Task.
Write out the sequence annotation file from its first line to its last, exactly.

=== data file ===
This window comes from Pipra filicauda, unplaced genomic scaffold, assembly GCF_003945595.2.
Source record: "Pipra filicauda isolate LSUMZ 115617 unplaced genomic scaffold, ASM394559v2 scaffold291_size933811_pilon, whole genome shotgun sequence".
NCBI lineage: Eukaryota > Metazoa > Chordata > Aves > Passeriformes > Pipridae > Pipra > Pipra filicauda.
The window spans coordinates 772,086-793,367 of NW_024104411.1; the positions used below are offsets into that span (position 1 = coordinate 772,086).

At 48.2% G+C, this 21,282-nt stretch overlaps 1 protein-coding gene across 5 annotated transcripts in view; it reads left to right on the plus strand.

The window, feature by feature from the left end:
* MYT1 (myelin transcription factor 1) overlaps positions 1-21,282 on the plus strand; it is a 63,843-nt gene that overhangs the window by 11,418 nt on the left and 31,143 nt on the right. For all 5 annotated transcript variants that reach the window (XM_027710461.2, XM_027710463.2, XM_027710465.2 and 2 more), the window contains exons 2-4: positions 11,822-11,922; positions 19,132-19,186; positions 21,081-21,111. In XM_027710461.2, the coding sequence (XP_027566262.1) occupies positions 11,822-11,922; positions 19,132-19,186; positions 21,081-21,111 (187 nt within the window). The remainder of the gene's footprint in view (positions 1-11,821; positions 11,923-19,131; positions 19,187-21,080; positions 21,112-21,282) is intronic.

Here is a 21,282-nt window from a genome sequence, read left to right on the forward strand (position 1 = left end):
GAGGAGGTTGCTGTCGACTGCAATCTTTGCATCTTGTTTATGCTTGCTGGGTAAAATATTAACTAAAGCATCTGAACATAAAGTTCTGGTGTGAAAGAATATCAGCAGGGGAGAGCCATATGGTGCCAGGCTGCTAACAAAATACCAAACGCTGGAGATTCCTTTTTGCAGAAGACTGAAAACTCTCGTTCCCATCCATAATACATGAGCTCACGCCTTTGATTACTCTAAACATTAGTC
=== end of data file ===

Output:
This window comes from Pipra filicauda, unplaced genomic scaffold, assembly GCF_003945595.2.
Source record: "Pipra filicauda isolate LSUMZ 115617 unplaced genomic scaffold, ASM394559v2 scaffold291_size933811_pilon, whole genome shotgun sequence".
NCBI lineage: Eukaryota > Metazoa > Chordata > Aves > Passeriformes > Pipridae > Pipra > Pipra filicauda.
The window spans coordinates 772,086-793,367 of NW_024104411.1; the positions used below are offsets into that span (position 1 = coordinate 772,086).

At 48.2% G+C, this 21,282-nt stretch overlaps 1 protein-coding gene across 5 annotated transcripts in view; it reads left to right on the plus strand.

The window, feature by feature from the left end:
* MYT1 (myelin transcription factor 1) overlaps positions 1-21,282 on the plus strand; it is a 63,843-nt gene that overhangs the window by 11,418 nt on the left and 31,143 nt on the right. For all 5 annotated transcript variants that reach the window (XM_027710461.2, XM_027710463.2, XM_027710465.2 and 2 more), the window contains exons 2-4: positions 11,822-11,922; positions 19,132-19,186; positions 21,081-21,111. In XM_027710461.2, the coding sequence (XP_027566262.1) occupies positions 11,822-11,922; positions 19,132-19,186; positions 21,081-21,111 (187 nt within the window). The remainder of the gene's footprint in view (positions 1-11,821; positions 11,923-19,131; positions 19,187-21,080; positions 21,112-21,282) is intronic.

Here is a 21,282-nt window from a genome sequence, read left to right on the forward strand (position 1 = left end):
GAGGAGGTTGCTGTCGACTGCAATCTTTGCATCTTGTTTATGCTTGCTGGGTAAAATATTAACTAAAGCATCTGAACATAAAGTTCTGGTGTGAAAGAATATCAGCAGGGGAGAGCCATATGGTGCCAGGCTGCTAACAAAATACCAAACGCTGGAGATTCCTTTTTGCAGAAGACTGAAAACTCTCGTTCCCATCCATAATACATGAGCTCACGCCTTTGATTACTCTAAACATTAGTC